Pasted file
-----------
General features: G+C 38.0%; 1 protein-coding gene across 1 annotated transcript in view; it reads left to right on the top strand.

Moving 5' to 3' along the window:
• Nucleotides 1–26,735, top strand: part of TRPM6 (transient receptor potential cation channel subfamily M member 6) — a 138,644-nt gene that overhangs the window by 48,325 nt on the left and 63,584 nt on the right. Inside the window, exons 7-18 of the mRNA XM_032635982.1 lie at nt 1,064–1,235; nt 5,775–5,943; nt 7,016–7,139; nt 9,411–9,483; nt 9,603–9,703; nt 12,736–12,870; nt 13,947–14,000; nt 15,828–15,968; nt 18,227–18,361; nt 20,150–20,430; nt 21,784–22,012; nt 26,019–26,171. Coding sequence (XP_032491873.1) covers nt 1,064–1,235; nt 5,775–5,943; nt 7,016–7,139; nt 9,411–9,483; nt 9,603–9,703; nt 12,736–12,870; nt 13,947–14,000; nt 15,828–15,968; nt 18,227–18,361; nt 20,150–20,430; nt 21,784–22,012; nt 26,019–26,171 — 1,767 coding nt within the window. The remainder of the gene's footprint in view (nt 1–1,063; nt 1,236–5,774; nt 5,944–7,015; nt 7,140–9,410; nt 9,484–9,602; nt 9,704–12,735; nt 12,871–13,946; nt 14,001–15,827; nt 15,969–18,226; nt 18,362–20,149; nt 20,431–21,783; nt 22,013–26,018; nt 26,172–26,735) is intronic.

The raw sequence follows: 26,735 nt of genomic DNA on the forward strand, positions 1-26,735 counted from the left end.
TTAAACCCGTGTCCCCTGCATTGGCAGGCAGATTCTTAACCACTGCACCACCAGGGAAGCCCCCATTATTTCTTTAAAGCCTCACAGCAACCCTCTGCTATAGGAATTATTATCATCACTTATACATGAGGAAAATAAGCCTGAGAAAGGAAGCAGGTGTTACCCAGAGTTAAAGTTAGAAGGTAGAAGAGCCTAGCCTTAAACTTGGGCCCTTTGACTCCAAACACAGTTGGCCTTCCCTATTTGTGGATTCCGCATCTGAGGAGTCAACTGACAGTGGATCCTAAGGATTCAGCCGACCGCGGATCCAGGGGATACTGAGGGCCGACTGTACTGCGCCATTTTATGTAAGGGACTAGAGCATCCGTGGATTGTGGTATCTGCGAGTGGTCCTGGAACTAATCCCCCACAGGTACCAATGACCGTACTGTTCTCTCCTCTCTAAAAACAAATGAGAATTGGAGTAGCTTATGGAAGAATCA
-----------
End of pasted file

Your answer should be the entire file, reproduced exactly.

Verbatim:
General features: G+C 38.0%; 1 protein-coding gene across 1 annotated transcript in view; it reads left to right on the top strand.

Moving 5' to 3' along the window:
• Nucleotides 1–26,735, top strand: part of TRPM6 (transient receptor potential cation channel subfamily M member 6) — a 138,644-nt gene that overhangs the window by 48,325 nt on the left and 63,584 nt on the right. Inside the window, exons 7-18 of the mRNA XM_032635982.1 lie at nt 1,064–1,235; nt 5,775–5,943; nt 7,016–7,139; nt 9,411–9,483; nt 9,603–9,703; nt 12,736–12,870; nt 13,947–14,000; nt 15,828–15,968; nt 18,227–18,361; nt 20,150–20,430; nt 21,784–22,012; nt 26,019–26,171. Coding sequence (XP_032491873.1) covers nt 1,064–1,235; nt 5,775–5,943; nt 7,016–7,139; nt 9,411–9,483; nt 9,603–9,703; nt 12,736–12,870; nt 13,947–14,000; nt 15,828–15,968; nt 18,227–18,361; nt 20,150–20,430; nt 21,784–22,012; nt 26,019–26,171 — 1,767 coding nt within the window. The remainder of the gene's footprint in view (nt 1–1,063; nt 1,236–5,774; nt 5,944–7,015; nt 7,140–9,410; nt 9,484–9,602; nt 9,704–12,735; nt 12,871–13,946; nt 14,001–15,827; nt 15,969–18,226; nt 18,362–20,149; nt 20,431–21,783; nt 22,013–26,018; nt 26,172–26,735) is intronic.

The raw sequence follows: 26,735 nt of genomic DNA on the forward strand, positions 1-26,735 counted from the left end.
TTAAACCCGTGTCCCCTGCATTGGCAGGCAGATTCTTAACCACTGCACCACCAGGGAAGCCCCCATTATTTCTTTAAAGCCTCACAGCAACCCTCTGCTATAGGAATTATTATCATCACTTATACATGAGGAAAATAAGCCTGAGAAAGGAAGCAGGTGTTACCCAGAGTTAAAGTTAGAAGGTAGAAGAGCCTAGCCTTAAACTTGGGCCCTTTGACTCCAAACACAGTTGGCCTTCCCTATTTGTGGATTCCGCATCTGAGGAGTCAACTGACAGTGGATCCTAAGGATTCAGCCGACCGCGGATCCAGGGGATACTGAGGGCCGACTGTACTGCGCCATTTTATGTAAGGGACTAGAGCATCCGTGGATTGTGGTATCTGCGAGTGGTCCTGGAACTAATCCCCCACAGGTACCAATGACCGTACTGTTCTCTCCTCTCTAAAAACAAATGAGAATTGGAGTAGCTTATGGAAGAATCA